Incorporating new approaches Our approach to evaluating P/CVE interventions

Author: Patricia Crosby
Manager, SCN

Author: Tim Hulse
Coordinator, Monitoring & Evaluation, SCN

Patricia Crosby, SCN Regional Manager, and Tim Hulse, M&E Coordinator, reflect on a recent workshop held by Harvard’s T.H. Chan School of Public Health exploring how to apply public health methodology to the evaluation of CVE programmes and makes the case for improving our focus on this important, but often under-looked, aspect of successful local prevention efforts.

Municipalities and local practitioners are on the front lines of delivering programmes for preventing and countering violent extremism (P/CVE) and are expected to develop and employ robust methodologies for evaluating the success of their interventions. However, there exist few comprehensive studies on the effectiveness of these interventions, while those which have been conducted have been hindered by a lack of data which can obscure the full extent of the impact created by these projects. 

This is why the Strong Cities Network (SCN) actively supports member cities by building the capacity of frontline practitioners to conduct monitoring and evaluation through embedding good practice into their existing models.

Establishing robust monitoring and evaluation (M&E) methodologies is essential if cities are to understand whether the interventions they conduct are having a sustainable impact on the ground. Without good M&E it can be difficult for municipal governments to justify that money has been well spent; that local decision-makers are important actors and intermediaries in national P/CVE efforts; and, that P/CVE programmes provide a valuable, transparent service to the communities in which they operate. However, gathering data, particularly behavioural, on sensitive issues like extremism and polarisation from at-risk and hard to reach audiences remains a challenging undertaking. Tying population-level indicators to specific interventions to determine the comparative, long-term impact of different P/CVE programmes and policies has proved particularly difficult for many cities.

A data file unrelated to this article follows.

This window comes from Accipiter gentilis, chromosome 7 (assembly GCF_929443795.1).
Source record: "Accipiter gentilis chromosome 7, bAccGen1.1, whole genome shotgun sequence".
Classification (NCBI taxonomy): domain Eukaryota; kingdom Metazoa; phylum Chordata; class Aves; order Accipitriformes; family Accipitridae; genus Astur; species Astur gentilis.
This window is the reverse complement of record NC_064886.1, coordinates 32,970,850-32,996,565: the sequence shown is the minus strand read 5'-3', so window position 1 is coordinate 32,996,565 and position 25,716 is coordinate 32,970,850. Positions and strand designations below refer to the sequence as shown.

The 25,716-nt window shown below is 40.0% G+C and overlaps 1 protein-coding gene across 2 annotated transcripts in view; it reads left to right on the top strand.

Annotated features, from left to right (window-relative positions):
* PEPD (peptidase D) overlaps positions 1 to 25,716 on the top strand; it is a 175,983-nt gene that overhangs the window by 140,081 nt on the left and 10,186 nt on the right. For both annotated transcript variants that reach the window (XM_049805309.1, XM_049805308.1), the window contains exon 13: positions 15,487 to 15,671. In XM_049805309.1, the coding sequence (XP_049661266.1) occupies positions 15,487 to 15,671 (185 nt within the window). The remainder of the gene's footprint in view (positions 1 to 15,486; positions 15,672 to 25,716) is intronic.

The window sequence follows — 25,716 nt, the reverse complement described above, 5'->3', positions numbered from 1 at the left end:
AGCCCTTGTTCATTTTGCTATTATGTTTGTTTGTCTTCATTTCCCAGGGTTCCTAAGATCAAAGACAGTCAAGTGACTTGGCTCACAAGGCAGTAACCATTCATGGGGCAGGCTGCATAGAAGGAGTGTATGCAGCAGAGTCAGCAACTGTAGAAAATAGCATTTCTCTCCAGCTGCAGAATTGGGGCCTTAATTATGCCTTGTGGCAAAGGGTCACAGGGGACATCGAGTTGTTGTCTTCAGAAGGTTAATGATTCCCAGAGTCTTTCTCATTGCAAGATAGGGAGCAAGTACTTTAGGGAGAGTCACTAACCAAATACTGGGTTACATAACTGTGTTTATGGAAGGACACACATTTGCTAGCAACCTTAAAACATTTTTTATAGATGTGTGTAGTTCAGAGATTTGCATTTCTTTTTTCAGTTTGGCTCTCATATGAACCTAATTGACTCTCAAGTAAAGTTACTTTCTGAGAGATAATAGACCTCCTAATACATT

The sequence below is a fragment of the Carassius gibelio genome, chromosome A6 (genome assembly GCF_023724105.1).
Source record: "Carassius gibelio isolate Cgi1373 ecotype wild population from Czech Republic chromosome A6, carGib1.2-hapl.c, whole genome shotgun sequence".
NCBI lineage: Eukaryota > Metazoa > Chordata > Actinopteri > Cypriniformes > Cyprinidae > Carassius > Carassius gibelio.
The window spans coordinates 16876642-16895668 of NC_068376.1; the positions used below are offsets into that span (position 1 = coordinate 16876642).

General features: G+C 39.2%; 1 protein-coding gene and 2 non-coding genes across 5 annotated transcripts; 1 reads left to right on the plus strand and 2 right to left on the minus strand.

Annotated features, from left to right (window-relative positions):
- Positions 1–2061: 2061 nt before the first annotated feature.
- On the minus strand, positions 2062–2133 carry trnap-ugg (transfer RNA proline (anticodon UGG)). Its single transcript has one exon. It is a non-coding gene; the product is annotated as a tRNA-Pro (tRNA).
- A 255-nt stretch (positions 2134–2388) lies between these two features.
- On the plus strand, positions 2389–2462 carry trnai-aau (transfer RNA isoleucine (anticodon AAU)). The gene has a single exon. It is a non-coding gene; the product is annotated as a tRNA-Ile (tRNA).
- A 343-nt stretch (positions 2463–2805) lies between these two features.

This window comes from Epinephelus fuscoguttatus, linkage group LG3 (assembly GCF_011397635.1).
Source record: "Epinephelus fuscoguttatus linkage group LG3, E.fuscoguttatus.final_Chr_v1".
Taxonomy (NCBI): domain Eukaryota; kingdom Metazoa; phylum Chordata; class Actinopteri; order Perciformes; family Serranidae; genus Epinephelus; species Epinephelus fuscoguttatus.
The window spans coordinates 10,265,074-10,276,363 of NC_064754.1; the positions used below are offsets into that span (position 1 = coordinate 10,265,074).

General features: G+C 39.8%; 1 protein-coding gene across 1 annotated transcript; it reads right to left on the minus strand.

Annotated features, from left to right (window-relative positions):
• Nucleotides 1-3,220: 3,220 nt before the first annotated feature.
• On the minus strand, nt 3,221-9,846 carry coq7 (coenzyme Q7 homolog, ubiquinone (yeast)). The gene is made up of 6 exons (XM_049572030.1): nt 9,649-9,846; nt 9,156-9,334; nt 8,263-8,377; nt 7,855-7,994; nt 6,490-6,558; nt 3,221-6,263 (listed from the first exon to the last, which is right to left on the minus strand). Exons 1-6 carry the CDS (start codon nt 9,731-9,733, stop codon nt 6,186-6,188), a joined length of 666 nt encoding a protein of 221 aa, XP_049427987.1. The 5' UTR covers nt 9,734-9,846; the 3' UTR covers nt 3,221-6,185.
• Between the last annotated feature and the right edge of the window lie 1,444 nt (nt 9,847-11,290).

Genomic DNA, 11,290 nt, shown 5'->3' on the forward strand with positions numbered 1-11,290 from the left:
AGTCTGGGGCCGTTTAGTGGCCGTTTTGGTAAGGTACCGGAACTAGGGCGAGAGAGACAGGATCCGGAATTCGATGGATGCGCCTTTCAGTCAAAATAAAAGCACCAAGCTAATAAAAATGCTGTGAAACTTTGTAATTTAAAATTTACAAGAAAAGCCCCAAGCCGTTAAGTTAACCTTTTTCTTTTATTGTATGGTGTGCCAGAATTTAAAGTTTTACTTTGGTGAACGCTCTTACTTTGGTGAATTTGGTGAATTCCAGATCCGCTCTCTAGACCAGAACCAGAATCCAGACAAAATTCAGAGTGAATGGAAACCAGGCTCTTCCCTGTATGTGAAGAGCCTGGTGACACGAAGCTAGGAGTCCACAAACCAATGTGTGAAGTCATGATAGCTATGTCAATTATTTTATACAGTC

“Establishing robust M&E methodologies is essential if cities are to understand whether the interventions they conduct are having a sustainable impact on the ground”

In order to help our members meet these challenges and collect better data, the SCN recently participated in the first of a series of workshops held in Venice, Italy, which seek to take inspiration and lessons learnt from the public health field when designing evaluation methodologies and apply these to P/CVE programmes. The workshops are organised by the Harvard T.H. Chan School of Public Health’s Division of Policy Translation and Leadership Development and is sponsored by the NATO Science for Peace and Security Programmeand the U.S. Department of Homeland Security and Technology Directorate.

Above: The workshop was held in a castle outside Venice, Italy